US, UK, approve visa policies to attract foreign tech talent

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On Tuesday, December 1st, 2020 the US and the UK made policy changes that could attract skilled workers like programmers, engineers, doctors, and nurses from various parts of the globe to their countries.

A federal judge in the US overturned two new rules for the H1-B visas made by the US Department of Labour and the Department of Homeland Security (DHS) which were meant to limit immigrants searching for skilled employment in the country.

H1-B visas are skilled-worker visas that are popular among multinational companies and tech companies looking to bring in quality engineering talent from all over the world.

Recall that earlier in 2020, the Donald Trump administration implemented several changes to the requirements and the recent ones included: increasing the minimum wage levels for H1-B workers by an average of 40%, changing the definition of speciality occupation, employee-employer relationship, and reducing the validity of the visa from three years to just one.

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These changes, which were supposed to go into effect on December 7, 2020 effectively priced the majority of foreign skilled workers out of the reach of most companies.

Back then, the Trump-led US government argued that the regulations would keep as many as 525,000 foreigners from the country till the end of the year, and limit the negative effect on employment prospects for Americans.

Organisations such as the US Chamber of Commerce, the Bay Area Council, argued that the changes which brought in the new restrictions were made without a proper review process. 

In response, the Trump administration sought to double down on the restrictions, blaming it the unemployment crisis caused by COVID-19 pandemic.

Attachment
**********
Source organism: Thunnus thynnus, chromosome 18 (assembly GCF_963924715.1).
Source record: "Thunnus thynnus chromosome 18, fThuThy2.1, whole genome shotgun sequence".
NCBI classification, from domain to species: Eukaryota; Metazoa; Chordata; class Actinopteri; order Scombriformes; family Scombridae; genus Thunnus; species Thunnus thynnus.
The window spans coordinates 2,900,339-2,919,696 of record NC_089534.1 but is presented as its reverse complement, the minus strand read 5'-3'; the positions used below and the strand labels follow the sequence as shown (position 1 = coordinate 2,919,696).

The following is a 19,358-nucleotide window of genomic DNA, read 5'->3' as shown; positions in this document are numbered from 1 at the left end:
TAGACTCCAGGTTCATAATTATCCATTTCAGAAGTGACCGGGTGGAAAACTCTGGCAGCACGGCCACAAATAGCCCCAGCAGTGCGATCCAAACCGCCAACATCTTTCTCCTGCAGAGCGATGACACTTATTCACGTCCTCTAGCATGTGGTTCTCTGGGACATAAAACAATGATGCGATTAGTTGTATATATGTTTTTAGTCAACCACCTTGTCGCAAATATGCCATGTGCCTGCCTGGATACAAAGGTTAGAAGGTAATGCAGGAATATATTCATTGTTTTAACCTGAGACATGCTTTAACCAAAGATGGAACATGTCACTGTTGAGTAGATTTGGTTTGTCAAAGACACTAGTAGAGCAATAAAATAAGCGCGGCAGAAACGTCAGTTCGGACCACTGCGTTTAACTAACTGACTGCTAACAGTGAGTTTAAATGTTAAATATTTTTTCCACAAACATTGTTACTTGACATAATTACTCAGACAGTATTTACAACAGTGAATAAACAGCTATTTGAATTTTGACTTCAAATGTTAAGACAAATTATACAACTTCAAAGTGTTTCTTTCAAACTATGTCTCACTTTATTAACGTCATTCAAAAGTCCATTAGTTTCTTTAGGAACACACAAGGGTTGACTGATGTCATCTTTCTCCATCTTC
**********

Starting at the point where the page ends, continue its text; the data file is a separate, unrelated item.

However, on December 1, the U.S. District Court for Northern California ruled that those reasons were not “good cause” for the DHS and the Department of Labour to bypass the administrative procedures.

A points-based system for the UK

visa policies
Photo by Ethan Wilkinson on Unsplash

Meanwhile, across the Atlantic, The UK government has launched a new look — post-Brexit Tier 2/skilled worker visa programme which will adopt a points-based system.

Points will be appointed for being awarded a job offer at a requisite skill level, level of English proficiency, and the minimum salary being paid. Non-UK nationals who score enough points will be awarded the skilled worker visa.

The new immigration rules will ensure that businesses can recruit the most highly qualified from across the globe to drive the economy forwards and keep the UK at the frontier of innovation.

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“It will also encourage employers to focus on training and investing in the UK workforce, driving productivity, and improving opportunities for individuals, especially those impacted by the coronavirus,” the statement added.

Besides the new skilled worker visa, the UK has opened other visa routes which include:

  • The Global Talent visa which is meant for people that can display exceptional talent in science, engineering, humanities, medicine, digital technology, or arts and culture
  • The Innovator visa is meant for people who want to establish an innovative, viable and scalable business in the UK.
  • The Start-up visa is meant for people who want to establish a business in the UK for the first time
  • The Intra-company Transfer visa is meant for seasoned and skilled workers who are being transferred by the company they work to the UK.

What these mean for African tech talent

As of 2018, the US Census Bureau stated that immigrants to the US from Sub-Saharan Africa amounted to 2 million, up to 292% increase from the year 2000. In the UK, this number was at 1.47 million in 2017.

However, the introduction of strict policies by both countries made getting a visa increasingly difficult for most foreigners. And this had made Canada, a country that uses a point-based system for permanent residency, an increasingly attractive destination.

The US court order and the introduction of the points-based system in the UK seem to be signalling a new era in immigration for African tech talent as well as other professions.

Also, the business and Startup visa in the UK could be another pull for entrepreneurs looking to flex their muscles in more stable markets.

It remains to be seen what the outcome will be for sure, but you can expect a deeper dive in the coming weeks.

Featured Image by cedarjet201 from Pixabay


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